There are nuances in other songs that seem to born in the Americas. For example, in places like the Dominican Republic, workers developed rhythmic chants to avoid accidents cutting the cane in the sugar fields. Certain qualities of the song ‘Bangah (Pico y Palo),’ seems to almost have an association with sugar field work chants…
Well, ‘Bangah’ is a reflection on the Orisha named Ogún. Ogún is the owner of war in the religion. His main tool is the machete; when he dances, he usually dances with a machete. There’s a cutting and slashing sort of aspect to the dance.
When I first heard the beat—before I had the lyrics—I knew it was going to be a war song. I don’t believe in war as a way to solve conflicts, but conflict is real. So when I began to think about how to write a song about war, I immediately began reflecting on Ogún [another Orisha—ed.] who is the owner of war, and Ogún’s tools, and how Ogún approaches war. And Ogún’s major tool is the machete.
The machete also has a political connotation in Puerto Rico, because there was a group of freedom fighters called the Macheteros. They were a freedom-fighting force in Puerto Rico and so the machete is a symbol of liberation in Puerto Rico.
So I started thinking about Ogún as sort of the divine Machetero. I don’t believe in the nation-state as a way to organize ourselves—I feel that it’s a way more to get poor people to fight for the interests of rich people than anything else, another wall between unity. But Puerto Rico is in a really vicious colonial system that we have been in for 500 years. I do feel that the effects of colonialism itself have been nothing but bad for the people with whom I live. So, regardless of whether I believe in a nation-state or not, I do believe in freedom, and freedom is what we need to be working for both on an individual level and then on up.
And I began thinking about how we work for freedom, and who can give that to us, and the level of dedication required to achieve it, all in the idea of work. Now, Ogún in the religion lives with another Orisha named Ochosi who is the hunter and hunts with a bow and arrow. Ochosi and Ogún work together, because Ochosi can point and target something, and then Ogún with the machete clears the way to that prey.
It’s like the idea of naming a goal and then working towards it with the sort of conviction that, ‘This is what I want I’m going to work for and you’re going to have to kill me to stop me from attaining my goal.’ And it’s that kind of determination, that will, that is required to free oneself in a circumstance.
And that’s the sense of the work chants that seems to be a part of ‘Pico y Palo’?
The work chants are ways to get a team to sort of work together, right? It’s the same idea when you’re talking about liberation. You’re going to work yourself into this state where you’re going to move in in a way that is unstoppable to get to your goal tirelessly, to the end.
There also seems to be an Afro-Futurist, Sun Ra kind of vibe to the album—particularly in a song like, ‘Umbo (Come Down),’ with the line ‘This ship can be flown.’ It has the sense of a music that is both ancestral and forward-thinking, and also the hopes of traveling to a place where you can be free. Was that intentional?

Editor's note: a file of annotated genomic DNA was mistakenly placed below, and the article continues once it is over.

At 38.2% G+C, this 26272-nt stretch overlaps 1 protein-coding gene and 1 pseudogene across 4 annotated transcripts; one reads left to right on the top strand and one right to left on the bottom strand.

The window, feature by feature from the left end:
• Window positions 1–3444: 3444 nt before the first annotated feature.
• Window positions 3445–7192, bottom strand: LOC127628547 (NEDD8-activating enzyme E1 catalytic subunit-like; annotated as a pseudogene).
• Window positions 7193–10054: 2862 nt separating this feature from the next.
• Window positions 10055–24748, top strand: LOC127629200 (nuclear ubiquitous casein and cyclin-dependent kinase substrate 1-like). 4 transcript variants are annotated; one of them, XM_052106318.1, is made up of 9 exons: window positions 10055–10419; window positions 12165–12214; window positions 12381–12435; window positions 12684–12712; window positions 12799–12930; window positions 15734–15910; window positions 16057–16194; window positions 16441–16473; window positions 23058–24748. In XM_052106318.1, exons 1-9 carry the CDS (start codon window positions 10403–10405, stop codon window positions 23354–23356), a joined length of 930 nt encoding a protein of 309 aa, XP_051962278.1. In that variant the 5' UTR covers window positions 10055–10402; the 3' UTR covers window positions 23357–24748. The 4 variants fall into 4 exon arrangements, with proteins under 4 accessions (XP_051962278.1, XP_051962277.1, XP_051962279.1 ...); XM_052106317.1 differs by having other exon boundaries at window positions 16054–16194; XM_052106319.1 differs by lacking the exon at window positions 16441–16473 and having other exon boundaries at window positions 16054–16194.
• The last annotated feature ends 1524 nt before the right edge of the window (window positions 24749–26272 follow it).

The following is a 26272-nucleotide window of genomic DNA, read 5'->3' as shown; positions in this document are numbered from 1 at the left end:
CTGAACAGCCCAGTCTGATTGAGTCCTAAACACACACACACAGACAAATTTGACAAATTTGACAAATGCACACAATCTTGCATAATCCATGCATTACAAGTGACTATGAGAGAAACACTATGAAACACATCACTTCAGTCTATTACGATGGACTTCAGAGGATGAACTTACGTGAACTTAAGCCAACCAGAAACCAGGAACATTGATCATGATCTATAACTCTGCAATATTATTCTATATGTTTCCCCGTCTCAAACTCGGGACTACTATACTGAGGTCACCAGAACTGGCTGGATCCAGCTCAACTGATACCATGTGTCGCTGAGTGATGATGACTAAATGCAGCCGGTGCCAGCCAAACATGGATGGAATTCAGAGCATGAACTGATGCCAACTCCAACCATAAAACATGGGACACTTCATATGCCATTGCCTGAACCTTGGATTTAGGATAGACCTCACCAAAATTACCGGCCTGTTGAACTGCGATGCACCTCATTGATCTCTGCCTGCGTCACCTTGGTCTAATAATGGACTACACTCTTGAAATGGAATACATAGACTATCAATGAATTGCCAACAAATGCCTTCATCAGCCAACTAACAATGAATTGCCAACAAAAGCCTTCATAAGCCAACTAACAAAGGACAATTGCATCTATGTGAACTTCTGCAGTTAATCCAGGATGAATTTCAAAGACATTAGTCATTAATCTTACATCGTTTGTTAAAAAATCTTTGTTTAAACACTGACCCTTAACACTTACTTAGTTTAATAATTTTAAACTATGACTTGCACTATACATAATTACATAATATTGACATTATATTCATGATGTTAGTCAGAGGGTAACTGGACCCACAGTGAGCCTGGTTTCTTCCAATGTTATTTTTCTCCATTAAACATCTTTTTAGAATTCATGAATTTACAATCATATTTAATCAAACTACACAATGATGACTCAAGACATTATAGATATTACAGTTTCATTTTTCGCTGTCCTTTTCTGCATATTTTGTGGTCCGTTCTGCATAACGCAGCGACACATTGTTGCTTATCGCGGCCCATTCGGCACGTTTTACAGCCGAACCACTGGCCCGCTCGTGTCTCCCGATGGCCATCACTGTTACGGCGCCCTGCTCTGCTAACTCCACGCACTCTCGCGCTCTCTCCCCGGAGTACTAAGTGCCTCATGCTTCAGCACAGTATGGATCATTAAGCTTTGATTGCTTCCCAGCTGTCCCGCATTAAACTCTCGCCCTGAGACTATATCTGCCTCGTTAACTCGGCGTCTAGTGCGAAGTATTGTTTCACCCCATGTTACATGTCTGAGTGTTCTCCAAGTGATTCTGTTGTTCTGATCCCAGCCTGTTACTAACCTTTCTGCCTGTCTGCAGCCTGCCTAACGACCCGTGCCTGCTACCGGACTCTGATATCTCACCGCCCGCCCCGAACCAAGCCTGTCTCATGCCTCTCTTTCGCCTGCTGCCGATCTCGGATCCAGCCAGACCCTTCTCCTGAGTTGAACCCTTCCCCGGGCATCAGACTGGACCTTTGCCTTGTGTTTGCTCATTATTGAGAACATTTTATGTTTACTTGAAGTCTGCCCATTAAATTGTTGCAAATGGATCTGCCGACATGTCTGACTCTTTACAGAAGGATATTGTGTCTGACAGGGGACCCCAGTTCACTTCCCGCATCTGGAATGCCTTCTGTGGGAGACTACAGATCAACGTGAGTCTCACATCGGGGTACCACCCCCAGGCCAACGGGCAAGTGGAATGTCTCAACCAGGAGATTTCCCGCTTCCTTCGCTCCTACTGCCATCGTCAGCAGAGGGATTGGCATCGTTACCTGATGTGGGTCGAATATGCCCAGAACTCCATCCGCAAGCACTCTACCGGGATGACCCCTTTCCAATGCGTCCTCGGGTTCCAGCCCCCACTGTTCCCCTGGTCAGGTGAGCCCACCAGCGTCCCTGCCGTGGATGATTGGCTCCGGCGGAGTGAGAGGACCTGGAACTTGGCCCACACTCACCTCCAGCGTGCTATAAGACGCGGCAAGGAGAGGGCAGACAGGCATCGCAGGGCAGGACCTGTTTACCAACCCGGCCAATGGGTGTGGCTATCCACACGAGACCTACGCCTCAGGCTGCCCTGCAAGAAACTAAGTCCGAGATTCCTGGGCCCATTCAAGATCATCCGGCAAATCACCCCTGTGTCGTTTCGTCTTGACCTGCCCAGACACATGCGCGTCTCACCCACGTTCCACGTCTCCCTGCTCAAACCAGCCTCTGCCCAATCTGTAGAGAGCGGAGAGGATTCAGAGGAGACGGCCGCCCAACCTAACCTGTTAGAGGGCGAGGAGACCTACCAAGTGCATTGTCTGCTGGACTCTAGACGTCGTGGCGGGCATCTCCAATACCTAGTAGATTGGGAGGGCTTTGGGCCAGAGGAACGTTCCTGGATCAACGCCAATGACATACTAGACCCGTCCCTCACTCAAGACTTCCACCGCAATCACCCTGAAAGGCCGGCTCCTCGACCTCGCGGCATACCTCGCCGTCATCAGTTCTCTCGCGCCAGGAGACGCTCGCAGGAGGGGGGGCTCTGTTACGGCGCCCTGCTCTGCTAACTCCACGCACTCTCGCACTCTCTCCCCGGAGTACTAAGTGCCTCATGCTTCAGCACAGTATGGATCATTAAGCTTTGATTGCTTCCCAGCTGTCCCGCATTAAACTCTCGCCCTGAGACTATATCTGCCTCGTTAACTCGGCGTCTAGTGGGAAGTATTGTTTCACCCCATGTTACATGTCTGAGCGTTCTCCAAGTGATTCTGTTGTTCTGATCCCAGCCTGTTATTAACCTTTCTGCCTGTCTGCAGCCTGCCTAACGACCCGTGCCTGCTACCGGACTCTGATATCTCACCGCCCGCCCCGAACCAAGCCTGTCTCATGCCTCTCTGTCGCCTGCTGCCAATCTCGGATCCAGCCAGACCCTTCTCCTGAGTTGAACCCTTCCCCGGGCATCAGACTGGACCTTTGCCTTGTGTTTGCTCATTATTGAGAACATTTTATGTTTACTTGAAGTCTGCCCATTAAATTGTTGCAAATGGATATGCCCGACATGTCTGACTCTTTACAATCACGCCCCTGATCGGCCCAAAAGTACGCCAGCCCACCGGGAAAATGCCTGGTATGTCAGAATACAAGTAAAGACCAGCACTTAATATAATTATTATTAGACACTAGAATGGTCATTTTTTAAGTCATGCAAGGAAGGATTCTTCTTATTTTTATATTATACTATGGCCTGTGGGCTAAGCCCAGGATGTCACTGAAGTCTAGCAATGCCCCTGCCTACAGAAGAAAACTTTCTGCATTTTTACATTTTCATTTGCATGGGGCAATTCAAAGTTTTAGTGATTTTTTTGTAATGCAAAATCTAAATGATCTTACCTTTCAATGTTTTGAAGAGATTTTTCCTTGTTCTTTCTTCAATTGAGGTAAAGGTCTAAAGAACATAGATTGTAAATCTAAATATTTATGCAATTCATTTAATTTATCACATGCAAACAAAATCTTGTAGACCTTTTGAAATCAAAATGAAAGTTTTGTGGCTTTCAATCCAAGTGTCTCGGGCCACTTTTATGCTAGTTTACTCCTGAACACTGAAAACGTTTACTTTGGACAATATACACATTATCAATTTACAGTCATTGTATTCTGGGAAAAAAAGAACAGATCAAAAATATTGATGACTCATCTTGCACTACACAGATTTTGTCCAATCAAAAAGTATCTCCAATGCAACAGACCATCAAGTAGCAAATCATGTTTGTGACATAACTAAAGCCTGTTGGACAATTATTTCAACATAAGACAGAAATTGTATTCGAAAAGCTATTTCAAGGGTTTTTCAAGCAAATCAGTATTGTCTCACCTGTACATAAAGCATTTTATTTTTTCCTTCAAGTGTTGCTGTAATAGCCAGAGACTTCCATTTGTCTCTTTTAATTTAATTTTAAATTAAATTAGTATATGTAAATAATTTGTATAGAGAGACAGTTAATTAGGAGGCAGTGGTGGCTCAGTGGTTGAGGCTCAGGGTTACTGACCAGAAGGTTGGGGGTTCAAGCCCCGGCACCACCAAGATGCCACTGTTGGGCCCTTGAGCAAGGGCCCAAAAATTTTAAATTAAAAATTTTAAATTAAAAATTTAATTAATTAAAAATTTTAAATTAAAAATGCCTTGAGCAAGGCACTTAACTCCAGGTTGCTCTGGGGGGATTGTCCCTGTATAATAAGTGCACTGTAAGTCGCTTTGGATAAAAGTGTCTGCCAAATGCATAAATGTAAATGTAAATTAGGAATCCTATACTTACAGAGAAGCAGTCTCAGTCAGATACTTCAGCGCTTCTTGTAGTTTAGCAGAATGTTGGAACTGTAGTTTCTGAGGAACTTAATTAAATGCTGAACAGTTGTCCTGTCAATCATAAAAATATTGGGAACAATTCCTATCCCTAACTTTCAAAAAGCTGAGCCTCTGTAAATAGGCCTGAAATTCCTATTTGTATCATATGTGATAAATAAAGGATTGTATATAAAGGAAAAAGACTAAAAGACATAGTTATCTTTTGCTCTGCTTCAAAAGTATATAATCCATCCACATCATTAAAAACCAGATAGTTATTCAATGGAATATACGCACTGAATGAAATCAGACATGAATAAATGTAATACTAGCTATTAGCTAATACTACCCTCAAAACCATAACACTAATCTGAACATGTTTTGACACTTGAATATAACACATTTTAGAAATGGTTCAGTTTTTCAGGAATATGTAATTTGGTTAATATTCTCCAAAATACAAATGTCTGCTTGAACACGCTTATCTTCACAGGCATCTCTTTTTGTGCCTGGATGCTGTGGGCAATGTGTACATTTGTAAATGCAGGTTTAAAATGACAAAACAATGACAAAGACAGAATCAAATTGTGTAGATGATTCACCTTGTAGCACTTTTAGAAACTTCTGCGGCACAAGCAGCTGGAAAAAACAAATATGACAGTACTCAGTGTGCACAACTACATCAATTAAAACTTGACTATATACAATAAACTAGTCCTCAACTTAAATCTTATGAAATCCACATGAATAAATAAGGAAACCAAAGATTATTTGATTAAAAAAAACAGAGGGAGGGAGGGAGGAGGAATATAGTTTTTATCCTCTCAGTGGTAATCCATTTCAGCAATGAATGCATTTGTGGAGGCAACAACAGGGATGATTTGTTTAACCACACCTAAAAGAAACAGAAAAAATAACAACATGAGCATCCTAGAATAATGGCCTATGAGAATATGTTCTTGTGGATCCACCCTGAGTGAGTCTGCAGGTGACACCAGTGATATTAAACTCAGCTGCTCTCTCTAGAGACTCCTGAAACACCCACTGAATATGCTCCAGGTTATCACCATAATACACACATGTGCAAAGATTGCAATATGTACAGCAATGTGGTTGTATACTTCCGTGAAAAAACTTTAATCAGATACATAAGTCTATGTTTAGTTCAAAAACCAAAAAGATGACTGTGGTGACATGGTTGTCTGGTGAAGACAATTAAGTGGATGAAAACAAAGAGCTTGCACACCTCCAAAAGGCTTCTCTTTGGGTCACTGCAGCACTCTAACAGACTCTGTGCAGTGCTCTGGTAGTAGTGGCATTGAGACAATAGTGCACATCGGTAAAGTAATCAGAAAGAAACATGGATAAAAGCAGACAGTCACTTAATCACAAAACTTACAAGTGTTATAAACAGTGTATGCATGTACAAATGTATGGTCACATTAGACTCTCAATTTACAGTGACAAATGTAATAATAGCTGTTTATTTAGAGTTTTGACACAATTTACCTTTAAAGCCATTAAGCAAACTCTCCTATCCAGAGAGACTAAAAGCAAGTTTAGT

It’s quite intentional. A lot of times during the record, I’m making reference to a world that that we can sense, but that is somehow invisible to us, and the idea of where that invisible world is. Does it exist? How do we access that?
In science fiction we think about space travel in the ship, but a ship can also be our bodies and our minds. Our souls can also be a vessel. So when I say, ‘the ship can be flown,’ I’m thinking about all of those connotations.
The idea is that things can change, they can progress, we can move from one point to the other. Bad can become good, negative can become positive. It’s a reoccurring element in the record itself—the idea that we can change.
I had to work through a lot of sadness and loss in my life, and I’ve actually actively been working to change the person that I am—what I have been in the past—to become a better person. That’s something I’ve been focusing on, and that’s definitely one of the things I’m trying to communicate in the record as well: we can change, you can progress.
If you were speaking to yourself, a young ‘Mark Underwood’ in Goshen, being where you are today, what would you say to him?
In a nutshell, I would just say, ‘Break out of all boxes. Don’t let anyone define you. Break out of any box anyone tries to put you in. And remember that our home is Africa, that’s where we’ve come from, but the journey was also through the Caribbean. And we have brothers and sisters that are in the Caribbean, in Mexico and Colombia and Venezuela and Brazil and that’s all part of our family as well. And so our history, when we trace it back to the source, we cannot forget about the Caribbean and Latin America because that’s part of our journey as well. And the walls that people put between our communities can be broken down.The idea of you picking up and going to Brazil or going to Mexico or going to Venezuela is just as real as you going to Indianapolis or going to New York or any of those places! The world is open, and it’s open for us and we can explore it.’
My story is not an anomaly, I’m not an anomaly, I’m nothing special. I just decided to take a risk and anyone can do it. I encourage everyone to do that. The language is just another barrier to be broken.
My favorite picture of Malcolm X is the one where he’s standing in front of the pyramids and he’s in a suit and tie. And to imagine an African American just picking up and going to Egypt to see the pyramids! That was crazy talk to me as a kid!
But it’s real. This is our world and it’s here for us too.
—Catalina Maria Johnson